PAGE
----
2019 McLaren Senna GTR

McLaren Senna GTR Road-going Senna a bit too tame for you? You’ll be wanting the £1million track-only GTR version…Text and photography by James Disdale.


Much of the GTR’s performance increase over the regular Senna is due to its aero package. The Senna’s rear wing was already massive, but it’s the size of the GTR’s front splitter and rear diffuser that really leave the mouth a gape: free from FIA regulation, they dwarf any current racing car’s, and instantly betray why the GTR is not road-legal, or at least not under a full type approval.

Together they contribute to a staggering total down-force figure of 1000kg.

2019 McLaren Senna GTR

2019 McLaren Senna GTR


There’s no confirmation on what power and torque figures McLaren has massaged out of the twin-turbo V8, but what the company will say is that the 4-litre unit will produce at least 814bhp – up 25bhp on the road-going Senna. The torque figure is unlikely to rise much above the road car’s 590lb f t. McLaren says the engine is connected to a ‘race-style’ transmission, but quite what this means for the Senna’s double-clutch ’box is unclear. A full-blown sequential racing gearbox?


It’s testament to the already pared-back, minimalist design of the standard Senna that McLaren admits it hasn’t been able to reduce the GTR’s kerb weight below the 1198kg (dry) quoted for a Senna with lightweight options. Instead, it has concentrated on tightening the car’s focus around ultimate circuit performance, incorporating a broader track covered by wider front and rear clip -on wings, revising the suspension and fitting a new design of wheel shod with Pirelli slicks.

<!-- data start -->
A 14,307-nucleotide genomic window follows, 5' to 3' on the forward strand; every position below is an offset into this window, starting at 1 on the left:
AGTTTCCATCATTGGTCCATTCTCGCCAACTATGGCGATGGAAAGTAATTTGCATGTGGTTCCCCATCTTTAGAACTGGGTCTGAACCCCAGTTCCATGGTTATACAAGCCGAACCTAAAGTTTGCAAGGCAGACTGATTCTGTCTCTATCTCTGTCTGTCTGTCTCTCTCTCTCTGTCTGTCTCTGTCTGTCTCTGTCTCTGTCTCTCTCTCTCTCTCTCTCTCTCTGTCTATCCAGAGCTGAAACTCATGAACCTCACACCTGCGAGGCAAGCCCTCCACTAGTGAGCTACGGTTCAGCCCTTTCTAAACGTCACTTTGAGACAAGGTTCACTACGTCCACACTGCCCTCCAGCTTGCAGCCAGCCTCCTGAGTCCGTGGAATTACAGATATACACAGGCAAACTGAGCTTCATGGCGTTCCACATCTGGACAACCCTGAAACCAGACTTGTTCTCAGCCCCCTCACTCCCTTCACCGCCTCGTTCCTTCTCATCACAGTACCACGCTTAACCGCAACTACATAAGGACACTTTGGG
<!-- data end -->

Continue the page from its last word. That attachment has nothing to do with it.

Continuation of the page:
Up to 75 examples of the Senna GTR will be made in 2019, costing £1million apiece. Whether it can keep pace with an Aston Mar tin Valkyrie AMR Pro is largely redundant, given there are no plans for the two to meet on a racetrack in anger, and track-days are untimed. That said, Drive-My has access to a track and owns a stopwatch…

Whatever the case, the GTR’s pace over a lap promises to be ferocious, largely due to its outrageous aerodynamic s. Yet, however impressive this may be, perhaps the big gest questions are not just where will this track-day arms race end, but when will motor racing regulations allow these extraordinary machines to compete head-to -head?


Engine V8, 3994cc, twin-turbo

Max power 814bhp @ 7400rpm / DIN (est)

Max torque 590lb ft 3300-5500rpm / DIN (est)

Weight (dry) 1198kg (est)

Power-to-weight 690bhp/ton (est)

0-62mph c2.7sec (est)

Top speed c210mph (est)

Basic price £1million+

On sale 2019

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